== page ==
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Koos WEF

Naspers’ Bekker steps down as company shifts ecommerce strategy

Naspers CEO Koos Bekker is stepping down, the emerging markets media and internet giant today revealed.

Stuart Thomas: Senior Reporter
Stuart Thomas joined the Burn Media team in 2011 while finishing off an MA in South African Literature. Eager to prove his geek credentials, he allowed himself... More

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In an official press release posted to the company’s website, Naspers says that Bekker will step down from the Naspers board for a year before taking over from Ton Vosloo as chairman in 2015.

Bekker, who is largely responsible for turning Naspers from an exclusively print and broadcast player into an emerging markets internet powerhouse, will be replaced by Bob van Dijk.

Currently Naspers’ most senior ecommerce head, his appointment reflects the increasingly important role ecommerce is playing at the company.

Van Dijk, who is 41, previously headed up eBay Germany, that group’s biggest market outside the US, and was COO of Schibsted’s Classifieds.

“In view of our strong development focus on ecommerce, the board believes that Bob has the skills to lead us into the next phase of our growth,” said Ton Vosloo, Naspers chair.

On Friday, the company confirmed that it was dramatically restructuring its ecommerce operations in South Africa to focus its resources on Kalahari.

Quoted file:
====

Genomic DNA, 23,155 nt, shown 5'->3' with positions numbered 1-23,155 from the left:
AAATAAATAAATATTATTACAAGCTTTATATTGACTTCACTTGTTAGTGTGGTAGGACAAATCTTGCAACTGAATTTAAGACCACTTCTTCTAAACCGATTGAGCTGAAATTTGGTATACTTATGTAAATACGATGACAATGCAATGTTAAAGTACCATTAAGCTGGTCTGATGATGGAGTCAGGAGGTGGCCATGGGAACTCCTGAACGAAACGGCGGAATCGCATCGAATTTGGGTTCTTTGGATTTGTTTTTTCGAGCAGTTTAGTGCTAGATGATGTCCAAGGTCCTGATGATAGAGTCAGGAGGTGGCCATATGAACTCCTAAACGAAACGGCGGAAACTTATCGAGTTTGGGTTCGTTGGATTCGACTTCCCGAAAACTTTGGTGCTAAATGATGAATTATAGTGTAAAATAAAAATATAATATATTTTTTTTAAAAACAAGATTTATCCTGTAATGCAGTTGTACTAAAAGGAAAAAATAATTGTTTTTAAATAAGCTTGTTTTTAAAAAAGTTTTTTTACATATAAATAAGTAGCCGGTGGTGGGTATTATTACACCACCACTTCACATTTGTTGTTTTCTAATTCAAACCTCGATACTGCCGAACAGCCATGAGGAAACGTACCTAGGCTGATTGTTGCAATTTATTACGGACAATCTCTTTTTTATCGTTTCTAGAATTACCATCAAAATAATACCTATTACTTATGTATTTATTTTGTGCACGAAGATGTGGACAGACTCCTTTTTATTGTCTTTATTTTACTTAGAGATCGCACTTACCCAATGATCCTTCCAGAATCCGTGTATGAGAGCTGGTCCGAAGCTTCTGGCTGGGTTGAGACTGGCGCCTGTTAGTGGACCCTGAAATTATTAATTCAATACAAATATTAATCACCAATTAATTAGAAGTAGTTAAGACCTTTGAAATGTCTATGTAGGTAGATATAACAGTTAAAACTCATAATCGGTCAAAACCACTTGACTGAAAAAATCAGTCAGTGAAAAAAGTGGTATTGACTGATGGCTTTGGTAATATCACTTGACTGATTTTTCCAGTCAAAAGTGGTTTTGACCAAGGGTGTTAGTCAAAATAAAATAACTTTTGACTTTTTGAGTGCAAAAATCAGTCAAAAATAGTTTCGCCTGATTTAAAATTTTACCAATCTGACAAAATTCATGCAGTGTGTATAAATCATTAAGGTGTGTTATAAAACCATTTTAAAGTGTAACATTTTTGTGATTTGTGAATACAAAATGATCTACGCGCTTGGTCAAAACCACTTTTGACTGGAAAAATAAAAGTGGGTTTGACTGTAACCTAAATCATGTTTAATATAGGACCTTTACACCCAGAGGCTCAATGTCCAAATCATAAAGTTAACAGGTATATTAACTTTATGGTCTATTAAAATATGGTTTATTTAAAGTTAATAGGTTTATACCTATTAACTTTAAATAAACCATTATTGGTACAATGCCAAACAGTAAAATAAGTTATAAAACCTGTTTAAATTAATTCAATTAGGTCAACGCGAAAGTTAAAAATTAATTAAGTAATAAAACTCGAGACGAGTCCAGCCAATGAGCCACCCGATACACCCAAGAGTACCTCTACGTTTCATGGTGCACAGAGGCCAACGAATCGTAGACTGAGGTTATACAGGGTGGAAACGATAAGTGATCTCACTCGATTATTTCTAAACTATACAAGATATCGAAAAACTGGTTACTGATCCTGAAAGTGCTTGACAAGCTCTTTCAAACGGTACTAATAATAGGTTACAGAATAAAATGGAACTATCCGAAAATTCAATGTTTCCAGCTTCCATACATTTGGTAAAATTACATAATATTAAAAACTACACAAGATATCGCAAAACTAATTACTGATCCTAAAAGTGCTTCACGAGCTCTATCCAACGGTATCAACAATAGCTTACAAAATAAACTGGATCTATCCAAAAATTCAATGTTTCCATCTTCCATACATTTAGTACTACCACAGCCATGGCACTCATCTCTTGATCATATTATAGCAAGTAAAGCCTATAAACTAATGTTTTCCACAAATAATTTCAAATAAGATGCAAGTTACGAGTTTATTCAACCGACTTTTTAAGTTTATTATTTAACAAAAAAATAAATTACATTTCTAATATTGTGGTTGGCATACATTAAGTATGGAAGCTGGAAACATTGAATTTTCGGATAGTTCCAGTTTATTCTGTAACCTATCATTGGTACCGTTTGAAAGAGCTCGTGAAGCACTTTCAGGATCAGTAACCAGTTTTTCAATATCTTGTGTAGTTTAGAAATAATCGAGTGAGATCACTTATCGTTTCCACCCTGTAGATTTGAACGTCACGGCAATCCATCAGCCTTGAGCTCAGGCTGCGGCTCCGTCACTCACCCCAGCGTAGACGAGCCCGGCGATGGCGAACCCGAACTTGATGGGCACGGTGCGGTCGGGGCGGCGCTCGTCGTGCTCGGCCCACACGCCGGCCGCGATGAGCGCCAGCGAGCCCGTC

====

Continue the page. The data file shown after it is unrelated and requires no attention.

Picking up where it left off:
Bekker has effectively been with Naspers since 1985, when he helped launch MNet — South Africa’s first pay TV channel. He took over from Vosloo as CEO of the company in 1997. In the 2000s he lead two of the company’s most successful investments into Chinese internet giant Tencent and Russia’s Mail.ru.

Those investments are a large part of the reason Naspers has grown from a company with a market capitalisation of R5.6-billion to one with a market cap of R500-billion (US$45-billion). It also claims to be the largest media group outside the US and China, larger than any in Europe.

According to the company, Bekker will also retain his seat on the Tencent board but will spend most of his time traveling and “research where the group’s next spurt of growth may come from, once ecommerce has reached maturity”.

“It’s been fun,” Bekker says of his time at the Naspers helm. “I couldn’t have wished for a more interesting life. Now I hope to travel to places like Seoul and San Francisco where the future is being manufactured, and see if there are new technologies we should be trying out.”

Bekker has not drawn a salary from Naspers for some time now, taking all his payment in the form of Naspers shares. The solid performance of the company under his direction means that the value of Naspers’ shares has grown exponentially and that Bekker is now a billionaire.

The fact that the company made the announcement on a Saturday does however suggest that it may have been trying to avoid as much negative market sentiment as possible.

Van Dijk, who currently lives in the Netherlands, takes over from Bekker on 1 April. “Naspers is a great company and I’m honoured to lead an excellent team,” he says.

“We are also proud of the resonance our growth has in the South African economy, via the thousands of people we employ directly and the tens of thousands in the broader ecosystems of our businesses. We particularly enjoyed the new products and services our people invented”, said Vosloo.